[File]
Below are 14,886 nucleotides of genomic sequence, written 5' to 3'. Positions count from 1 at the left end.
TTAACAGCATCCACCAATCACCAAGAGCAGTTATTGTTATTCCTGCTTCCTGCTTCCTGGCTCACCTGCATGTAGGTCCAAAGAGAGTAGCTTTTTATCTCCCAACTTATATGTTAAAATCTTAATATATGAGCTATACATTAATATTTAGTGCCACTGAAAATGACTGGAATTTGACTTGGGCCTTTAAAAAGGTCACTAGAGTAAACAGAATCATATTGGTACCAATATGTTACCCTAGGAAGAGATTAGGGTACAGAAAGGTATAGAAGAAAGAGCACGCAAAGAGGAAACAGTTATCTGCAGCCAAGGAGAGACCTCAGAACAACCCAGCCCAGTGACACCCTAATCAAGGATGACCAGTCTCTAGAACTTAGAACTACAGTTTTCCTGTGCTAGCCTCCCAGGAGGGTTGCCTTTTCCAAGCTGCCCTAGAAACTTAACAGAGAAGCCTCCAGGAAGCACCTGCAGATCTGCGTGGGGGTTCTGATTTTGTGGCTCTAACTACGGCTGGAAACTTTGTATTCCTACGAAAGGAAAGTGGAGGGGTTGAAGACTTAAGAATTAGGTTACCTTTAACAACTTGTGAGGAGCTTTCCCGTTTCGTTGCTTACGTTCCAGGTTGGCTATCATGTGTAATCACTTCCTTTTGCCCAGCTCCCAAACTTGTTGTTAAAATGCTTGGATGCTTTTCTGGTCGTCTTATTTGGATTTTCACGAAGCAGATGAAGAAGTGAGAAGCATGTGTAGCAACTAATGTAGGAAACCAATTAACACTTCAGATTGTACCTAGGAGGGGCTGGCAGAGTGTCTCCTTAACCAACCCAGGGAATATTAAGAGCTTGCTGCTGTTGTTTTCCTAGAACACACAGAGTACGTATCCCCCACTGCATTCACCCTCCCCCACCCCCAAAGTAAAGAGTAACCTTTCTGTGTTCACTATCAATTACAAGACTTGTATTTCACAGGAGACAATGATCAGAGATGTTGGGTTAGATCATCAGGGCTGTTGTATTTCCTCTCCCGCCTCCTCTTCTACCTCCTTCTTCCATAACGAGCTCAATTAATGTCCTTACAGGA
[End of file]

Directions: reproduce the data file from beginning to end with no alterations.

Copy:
Below are 14,886 nucleotides of genomic sequence, written 5' to 3'. Positions count from 1 at the left end.
TTAACAGCATCCACCAATCACCAAGAGCAGTTATTGTTATTCCTGCTTCCTGCTTCCTGGCTCACCTGCATGTAGGTCCAAAGAGAGTAGCTTTTTATCTCCCAACTTATATGTTAAAATCTTAATATATGAGCTATACATTAATATTTAGTGCCACTGAAAATGACTGGAATTTGACTTGGGCCTTTAAAAAGGTCACTAGAGTAAACAGAATCATATTGGTACCAATATGTTACCCTAGGAAGAGATTAGGGTACAGAAAGGTATAGAAGAAAGAGCACGCAAAGAGGAAACAGTTATCTGCAGCCAAGGAGAGACCTCAGAACAACCCAGCCCAGTGACACCCTAATCAAGGATGACCAGTCTCTAGAACTTAGAACTACAGTTTTCCTGTGCTAGCCTCCCAGGAGGGTTGCCTTTTCCAAGCTGCCCTAGAAACTTAACAGAGAAGCCTCCAGGAAGCACCTGCAGATCTGCGTGGGGGTTCTGATTTTGTGGCTCTAACTACGGCTGGAAACTTTGTATTCCTACGAAAGGAAAGTGGAGGGGTTGAAGACTTAAGAATTAGGTTACCTTTAACAACTTGTGAGGAGCTTTCCCGTTTCGTTGCTTACGTTCCAGGTTGGCTATCATGTGTAATCACTTCCTTTTGCCCAGCTCCCAAACTTGTTGTTAAAATGCTTGGATGCTTTTCTGGTCGTCTTATTTGGATTTTCACGAAGCAGATGAAGAAGTGAGAAGCATGTGTAGCAACTAATGTAGGAAACCAATTAACACTTCAGATTGTACCTAGGAGGGGCTGGCAGAGTGTCTCCTTAACCAACCCAGGGAATATTAAGAGCTTGCTGCTGTTGTTTTCCTAGAACACACAGAGTACGTATCCCCCACTGCATTCACCCTCCCCCACCCCCAAAGTAAAGAGTAACCTTTCTGTGTTCACTATCAATTACAAGACTTGTATTTCACAGGAGACAATGATCAGAGATGTTGGGTTAGATCATCAGGGCTGTTGTATTTCCTCTCCCGCCTCCTCTTCTACCTCCTTCTTCCATAACGAGCTCAATTAATGTCCTTACAGGA